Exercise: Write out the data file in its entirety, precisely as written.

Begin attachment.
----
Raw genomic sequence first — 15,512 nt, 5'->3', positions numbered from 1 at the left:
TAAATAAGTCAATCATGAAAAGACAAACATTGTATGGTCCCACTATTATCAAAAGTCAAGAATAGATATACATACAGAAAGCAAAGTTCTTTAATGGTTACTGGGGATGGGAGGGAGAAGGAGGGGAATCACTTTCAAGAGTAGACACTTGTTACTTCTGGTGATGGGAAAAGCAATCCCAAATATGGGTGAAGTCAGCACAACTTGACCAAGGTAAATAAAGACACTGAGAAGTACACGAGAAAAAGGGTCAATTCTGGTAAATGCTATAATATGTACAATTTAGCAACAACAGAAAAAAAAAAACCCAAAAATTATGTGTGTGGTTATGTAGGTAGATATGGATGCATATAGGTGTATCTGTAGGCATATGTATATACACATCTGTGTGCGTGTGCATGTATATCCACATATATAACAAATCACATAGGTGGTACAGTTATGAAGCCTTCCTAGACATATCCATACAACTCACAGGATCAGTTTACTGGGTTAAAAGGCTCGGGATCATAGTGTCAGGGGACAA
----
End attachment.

Raw genomic sequence first — 15,512 nt, 5'->3', positions numbered from 1 at the left:
TAAATAAGTCAATCATGAAAAGACAAACATTGTATGGTCCCACTATTATCAAAAGTCAAGAATAGATATACATACAGAAAGCAAAGTTCTTTAATGGTTACTGGGGATGGGAGGGAGAAGGAGGGGAATCACTTTCAAGAGTAGACACTTGTTACTTCTGGTGATGGGAAAAGCAATCCCAAATATGGGTGAAGTCAGCACAACTTGACCAAGGTAAATAAAGACACTGAGAAGTACACGAGAAAAAGGGTCAATTCTGGTAAATGCTATAATATGTACAATTTAGCAACAACAGAAAAAAAAAAACCCAAAAATTATGTGTGTGGTTATGTAGGTAGATATGGATGCATATAGGTGTATCTGTAGGCATATGTATATACACATCTGTGTGCGTGTGCATGTATATCCACATATATAACAAATCACATAGGTGGTACAGTTATGAAGCCTTCCTAGACATATCCATACAACTCACAGGATCAGTTTACTGGGTTAAAAGGCTCGGGATCATAGTGTCAGGGGACAA